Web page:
• Mark Hay Earns Regents Professor Title
    Congratulations to Mark Hay, School of Biology Professor who was recently named Regents Professor by the Board of Regents for exceptional contributions in education and research.
  • Professor Marc Weissburg Awarded $2.5 Million RIPS Grant
    Congratulations to Dr. Marc Weissburg Professor of Biology who, along with a team of multidisciplinary investigators, has been awarded a $2.5 million dollar grant to develop approaches for sustainable and resilient infrastructure.
  • Professors Mark Hay and Danielle Dixson talk about their research in Fiji and why marine protected areas might not be enough to help overfished areas recover. The research was featured on the cover of the journal Science.
  • Dr. Joel Kostka, a Professor jointly appointed in Biology and Earth & Atmospheric Sciences, was recently awarded $1.0 million in research grants by the U.S. Department of Energy (DOE) to study the microbially-mediated carbon cycle in boreal or northern peatlands. Peatlands sequester one-third of all soil carbon and currently act as major sinks of atmospheric CO2.

Recent News

Dr. Will Ratcliff, Assistant Professor in the School of Biology, has been awarded a $275,000, 3 year grant from the National Science Foundation, Evolutionary genetics program. The central question motivating this research is how do simple organisms evolve into complex organisms? The origin of organisms composed of more than one cell (i.e., multicellular organisms) was one of a few major events in the history of life that created new opportunities for more complex biological systems, such as plants and animals, to evolve. However, understanding how and why this kind of complexity has increased in some lineages remains a major challenge for evolutionary biology.

Posted on May 14 2015 - 2:38pm.

Dr. Joel Kostka’s research group has a paper soon to be published in the International Society for Microbial Ecology journal entitled “Metabolic potential of fatty acid oxidation and anaerobic respiration by abundant members of Thaumarchaeota and Thermoplasmata in deep anoxic peat”. It is an important contribution because archaea are thought to play a key role in the microbial carbon cycle of peatlands, which store close to one-third of all soil carbon.  One reviewer commented, "The value of this communication is immense for the understanding of bioactive carbon sequestration as the representatives of both phyla account for the vast majority of the microbial community in peat bogs."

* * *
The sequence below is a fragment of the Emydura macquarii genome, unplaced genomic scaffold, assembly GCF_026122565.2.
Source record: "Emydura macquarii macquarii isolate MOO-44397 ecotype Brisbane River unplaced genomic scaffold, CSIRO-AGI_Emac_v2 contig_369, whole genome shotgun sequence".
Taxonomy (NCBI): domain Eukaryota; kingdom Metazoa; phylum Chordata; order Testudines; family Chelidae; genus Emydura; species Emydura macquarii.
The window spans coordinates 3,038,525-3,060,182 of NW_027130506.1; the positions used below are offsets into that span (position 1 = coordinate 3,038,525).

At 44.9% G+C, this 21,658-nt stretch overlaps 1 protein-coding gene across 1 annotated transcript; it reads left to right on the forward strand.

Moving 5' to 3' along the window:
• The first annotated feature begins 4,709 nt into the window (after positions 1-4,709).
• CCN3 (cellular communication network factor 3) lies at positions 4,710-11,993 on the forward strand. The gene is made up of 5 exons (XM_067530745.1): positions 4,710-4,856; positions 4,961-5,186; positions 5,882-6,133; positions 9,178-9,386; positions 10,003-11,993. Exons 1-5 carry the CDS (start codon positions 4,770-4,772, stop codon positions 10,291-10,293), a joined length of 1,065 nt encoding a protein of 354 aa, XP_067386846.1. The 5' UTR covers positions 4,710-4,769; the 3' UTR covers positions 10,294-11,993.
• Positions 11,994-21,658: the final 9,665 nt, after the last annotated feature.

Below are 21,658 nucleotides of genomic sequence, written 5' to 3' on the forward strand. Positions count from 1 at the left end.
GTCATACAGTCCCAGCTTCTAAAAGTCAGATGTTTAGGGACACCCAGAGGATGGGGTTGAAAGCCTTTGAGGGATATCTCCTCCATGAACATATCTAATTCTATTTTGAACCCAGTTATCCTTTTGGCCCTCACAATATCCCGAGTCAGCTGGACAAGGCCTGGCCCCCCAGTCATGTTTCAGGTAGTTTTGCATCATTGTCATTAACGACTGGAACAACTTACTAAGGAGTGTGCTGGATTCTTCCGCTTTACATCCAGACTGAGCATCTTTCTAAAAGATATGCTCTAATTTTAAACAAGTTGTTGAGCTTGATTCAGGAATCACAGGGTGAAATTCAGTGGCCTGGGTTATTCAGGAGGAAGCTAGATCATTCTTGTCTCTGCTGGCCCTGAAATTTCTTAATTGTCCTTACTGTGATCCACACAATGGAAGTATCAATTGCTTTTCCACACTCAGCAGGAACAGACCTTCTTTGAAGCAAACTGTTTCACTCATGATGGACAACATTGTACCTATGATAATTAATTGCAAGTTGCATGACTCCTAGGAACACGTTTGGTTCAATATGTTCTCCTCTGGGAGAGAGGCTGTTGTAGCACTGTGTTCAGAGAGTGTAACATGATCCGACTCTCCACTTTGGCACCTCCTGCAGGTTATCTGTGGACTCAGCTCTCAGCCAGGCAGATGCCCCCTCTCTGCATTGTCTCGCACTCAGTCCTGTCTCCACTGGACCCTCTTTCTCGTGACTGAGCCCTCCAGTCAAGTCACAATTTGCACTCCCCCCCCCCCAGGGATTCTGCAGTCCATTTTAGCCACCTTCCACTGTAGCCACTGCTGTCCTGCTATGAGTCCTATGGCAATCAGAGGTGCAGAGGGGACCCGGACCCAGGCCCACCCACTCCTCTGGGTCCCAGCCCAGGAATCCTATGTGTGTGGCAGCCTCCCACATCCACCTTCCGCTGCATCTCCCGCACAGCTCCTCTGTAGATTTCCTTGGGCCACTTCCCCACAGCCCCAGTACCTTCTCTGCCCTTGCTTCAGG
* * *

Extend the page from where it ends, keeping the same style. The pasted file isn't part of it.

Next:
Posted on Apr 8 2015 - 9:51am.

Dr. Frank Stewart was awarded $540,000 in March 2015 by the Simons Foundation to investigate the microbiomes of reef fish. The Simons Foundation has made ocean processes and ecology one of their priority areas for investigation. They have initiated a Collaboration on Ocean Processes and Ecology (SCOPE) that will measure, model and experimentally manipulate a complex system representative of a broad swath of the North Pacific Ocean. This collaboration aims to advance our understanding of the biology, ecology and biogeochemistry of microbial processes that dominate the global ocean.  A central premise of SCOPE is that we must study the ocean ecosystem in situ, at a variety of levels of biological organization (e.g., genetic, biochemical, physiological, biogeochemical and ecological), and at highly resolved, nested scales of space and time in order to fully describe and model it.

Posted on Mar 18 2015 - 1:13pm.

Biology faculty member Dr. Danielle Dixson is among 126 scientists in North America who have been awarded a 2015 Sloan Research Fellowship, a two-year grant given to early career scholars to support their pursuit of scientific knowledge.

Posted on Mar 6 2015 - 12:53pm.

Spotlight

  • CSSB
    Center for the Study of Systems Biology
    Recognized by most experts in the field as the future of biology, Systems Biology seeks to understand how complex living systems interact with each other so that we can diagnose and treat disorders such as cancer.
  • Faculty
    ACE
    Aquatic Chemical Ecology Center
    At Georgia Tech we have organized a diverse group of ecologists, chemists, sensory biologists, engineers, and quantitative modelers, to focus on chemical cues that many organisms use for to make basic survival decisions.
  • Faculty
    CBID
    Center for Biologically Inspired Design
    CBID is an interdisciplinary center for research and development of design solutions that occur in biological processes.
  • Faculty
    CIG
    Center for Integrative Genomics
    The Center for Integrative Genomics at Georgia Tech is a virtual affiliation of researchers interested in the application of genome-wide research strategies to diverse biological themes.
  • Graduate
    ICRC
    Integrated Cancer Research Center
    The mission of the ICRC is to facilitate integration of the diversity of technological, computational, scientific and medical expertise at Georgia Tech and partner institutions in a coordinated effort to develop improved cancer diagnostics and therapeutics.
  • Faculty
    NanoMAD
    Center for NanoMAD
    Our mission is to develop new technologies for detecting, monitoring and controlling self-assembled macromolecular complexes at various levels, including their pathogenic consequences, biological roles and evolutionary origins.